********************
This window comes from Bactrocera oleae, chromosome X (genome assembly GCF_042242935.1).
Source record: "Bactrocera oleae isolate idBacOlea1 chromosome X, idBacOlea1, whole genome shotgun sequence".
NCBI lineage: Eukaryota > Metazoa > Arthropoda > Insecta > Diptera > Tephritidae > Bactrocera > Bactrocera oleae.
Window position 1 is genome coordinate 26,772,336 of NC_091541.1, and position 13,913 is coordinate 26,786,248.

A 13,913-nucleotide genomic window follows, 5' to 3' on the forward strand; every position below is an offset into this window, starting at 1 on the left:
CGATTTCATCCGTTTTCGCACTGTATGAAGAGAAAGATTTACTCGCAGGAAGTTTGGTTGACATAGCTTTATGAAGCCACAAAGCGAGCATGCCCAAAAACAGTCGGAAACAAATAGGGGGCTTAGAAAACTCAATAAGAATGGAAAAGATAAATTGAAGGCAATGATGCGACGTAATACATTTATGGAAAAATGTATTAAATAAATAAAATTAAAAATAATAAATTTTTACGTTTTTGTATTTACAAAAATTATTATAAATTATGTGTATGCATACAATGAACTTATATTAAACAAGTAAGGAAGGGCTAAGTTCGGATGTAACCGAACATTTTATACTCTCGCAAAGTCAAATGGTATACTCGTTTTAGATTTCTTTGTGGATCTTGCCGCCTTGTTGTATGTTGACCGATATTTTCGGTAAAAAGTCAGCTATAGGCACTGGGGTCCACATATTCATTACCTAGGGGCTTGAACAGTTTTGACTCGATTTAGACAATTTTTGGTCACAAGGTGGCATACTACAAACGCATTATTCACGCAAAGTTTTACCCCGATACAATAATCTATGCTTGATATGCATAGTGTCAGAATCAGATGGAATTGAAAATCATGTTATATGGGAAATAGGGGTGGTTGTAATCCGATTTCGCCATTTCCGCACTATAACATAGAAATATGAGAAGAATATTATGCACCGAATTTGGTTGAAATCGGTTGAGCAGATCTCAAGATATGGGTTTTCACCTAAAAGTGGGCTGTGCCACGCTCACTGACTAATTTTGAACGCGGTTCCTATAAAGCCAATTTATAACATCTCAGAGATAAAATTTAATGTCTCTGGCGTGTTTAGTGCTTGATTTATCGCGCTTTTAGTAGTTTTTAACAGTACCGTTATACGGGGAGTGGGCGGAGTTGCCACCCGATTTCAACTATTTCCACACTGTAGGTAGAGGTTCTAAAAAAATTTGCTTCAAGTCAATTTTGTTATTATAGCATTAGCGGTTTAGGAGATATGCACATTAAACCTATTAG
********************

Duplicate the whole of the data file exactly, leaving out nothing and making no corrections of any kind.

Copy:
This window comes from Bactrocera oleae, chromosome X (genome assembly GCF_042242935.1).
Source record: "Bactrocera oleae isolate idBacOlea1 chromosome X, idBacOlea1, whole genome shotgun sequence".
NCBI lineage: Eukaryota > Metazoa > Arthropoda > Insecta > Diptera > Tephritidae > Bactrocera > Bactrocera oleae.
Window position 1 is genome coordinate 26,772,336 of NC_091541.1, and position 13,913 is coordinate 26,786,248.

A 13,913-nucleotide genomic window follows, 5' to 3' on the forward strand; every position below is an offset into this window, starting at 1 on the left:
CGATTTCATCCGTTTTCGCACTGTATGAAGAGAAAGATTTACTCGCAGGAAGTTTGGTTGACATAGCTTTATGAAGCCACAAAGCGAGCATGCCCAAAAACAGTCGGAAACAAATAGGGGGCTTAGAAAACTCAATAAGAATGGAAAAGATAAATTGAAGGCAATGATGCGACGTAATACATTTATGGAAAAATGTATTAAATAAATAAAATTAAAAATAATAAATTTTTACGTTTTTGTATTTACAAAAATTATTATAAATTATGTGTATGCATACAATGAACTTATATTAAACAAGTAAGGAAGGGCTAAGTTCGGATGTAACCGAACATTTTATACTCTCGCAAAGTCAAATGGTATACTCGTTTTAGATTTCTTTGTGGATCTTGCCGCCTTGTTGTATGTTGACCGATATTTTCGGTAAAAAGTCAGCTATAGGCACTGGGGTCCACATATTCATTACCTAGGGGCTTGAACAGTTTTGACTCGATTTAGACAATTTTTGGTCACAAGGTGGCATACTACAAACGCATTATTCACGCAAAGTTTTACCCCGATACAATAATCTATGCTTGATATGCATAGTGTCAGAATCAGATGGAATTGAAAATCATGTTATATGGGAAATAGGGGTGGTTGTAATCCGATTTCGCCATTTCCGCACTATAACATAGAAATATGAGAAGAATATTATGCACCGAATTTGGTTGAAATCGGTTGAGCAGATCTCAAGATATGGGTTTTCACCTAAAAGTGGGCTGTGCCACGCTCACTGACTAATTTTGAACGCGGTTCCTATAAAGCCAATTTATAACATCTCAGAGATAAAATTTAATGTCTCTGGCGTGTTTAGTGCTTGATTTATCGCGCTTTTAGTAGTTTTTAACAGTACCGTTATACGGGGAGTGGGCGGAGTTGCCACCCGATTTCAACTATTTCCACACTGTAGGTAGAGGTTCTAAAAAAATTTGCTTCAAGTCAATTTTGTTATTATAGCATTAGCGGTTTAGGAGATATGCACATTAAACCTATTAG